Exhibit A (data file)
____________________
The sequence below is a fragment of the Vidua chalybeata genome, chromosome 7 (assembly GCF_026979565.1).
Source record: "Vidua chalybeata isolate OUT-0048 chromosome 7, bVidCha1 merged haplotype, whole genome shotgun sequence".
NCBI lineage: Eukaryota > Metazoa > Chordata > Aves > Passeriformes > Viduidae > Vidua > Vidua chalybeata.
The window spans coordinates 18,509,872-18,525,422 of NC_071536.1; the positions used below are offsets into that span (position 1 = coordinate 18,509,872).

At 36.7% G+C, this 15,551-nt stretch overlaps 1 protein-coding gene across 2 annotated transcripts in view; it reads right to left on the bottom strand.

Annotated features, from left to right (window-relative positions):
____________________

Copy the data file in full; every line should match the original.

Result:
The sequence below is a fragment of the Vidua chalybeata genome, chromosome 7 (assembly GCF_026979565.1).
Source record: "Vidua chalybeata isolate OUT-0048 chromosome 7, bVidCha1 merged haplotype, whole genome shotgun sequence".
NCBI lineage: Eukaryota > Metazoa > Chordata > Aves > Passeriformes > Viduidae > Vidua > Vidua chalybeata.
The window spans coordinates 18,509,872-18,525,422 of NC_071536.1; the positions used below are offsets into that span (position 1 = coordinate 18,509,872).

At 36.7% G+C, this 15,551-nt stretch overlaps 1 protein-coding gene across 2 annotated transcripts in view; it reads right to left on the bottom strand.

Annotated features, from left to right (window-relative positions):